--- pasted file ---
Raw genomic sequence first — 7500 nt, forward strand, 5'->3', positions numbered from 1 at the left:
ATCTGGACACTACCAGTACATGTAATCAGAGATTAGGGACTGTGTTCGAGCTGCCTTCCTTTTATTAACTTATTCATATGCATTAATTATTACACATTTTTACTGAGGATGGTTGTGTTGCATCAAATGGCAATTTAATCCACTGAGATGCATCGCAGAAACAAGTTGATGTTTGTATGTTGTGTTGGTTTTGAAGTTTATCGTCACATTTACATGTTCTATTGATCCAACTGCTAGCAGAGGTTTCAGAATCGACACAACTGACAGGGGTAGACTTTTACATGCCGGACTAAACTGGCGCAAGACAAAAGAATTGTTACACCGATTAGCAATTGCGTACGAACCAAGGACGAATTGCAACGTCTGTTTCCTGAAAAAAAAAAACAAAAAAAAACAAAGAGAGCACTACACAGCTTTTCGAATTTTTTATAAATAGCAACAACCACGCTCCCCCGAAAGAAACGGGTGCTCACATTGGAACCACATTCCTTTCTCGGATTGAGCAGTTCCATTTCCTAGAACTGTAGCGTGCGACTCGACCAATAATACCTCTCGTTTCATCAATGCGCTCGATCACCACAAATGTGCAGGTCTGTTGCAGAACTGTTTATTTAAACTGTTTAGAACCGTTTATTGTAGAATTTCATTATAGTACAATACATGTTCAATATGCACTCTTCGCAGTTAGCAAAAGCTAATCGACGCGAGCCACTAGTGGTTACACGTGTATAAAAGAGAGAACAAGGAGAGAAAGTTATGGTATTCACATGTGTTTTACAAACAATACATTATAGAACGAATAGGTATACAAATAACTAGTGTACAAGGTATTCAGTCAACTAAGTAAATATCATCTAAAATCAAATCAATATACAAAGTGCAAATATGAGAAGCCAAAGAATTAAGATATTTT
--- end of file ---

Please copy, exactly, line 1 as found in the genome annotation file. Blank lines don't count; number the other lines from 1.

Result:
Raw genomic sequence first — 7500 nt, forward strand, 5'->3', positions numbered from 1 at the left: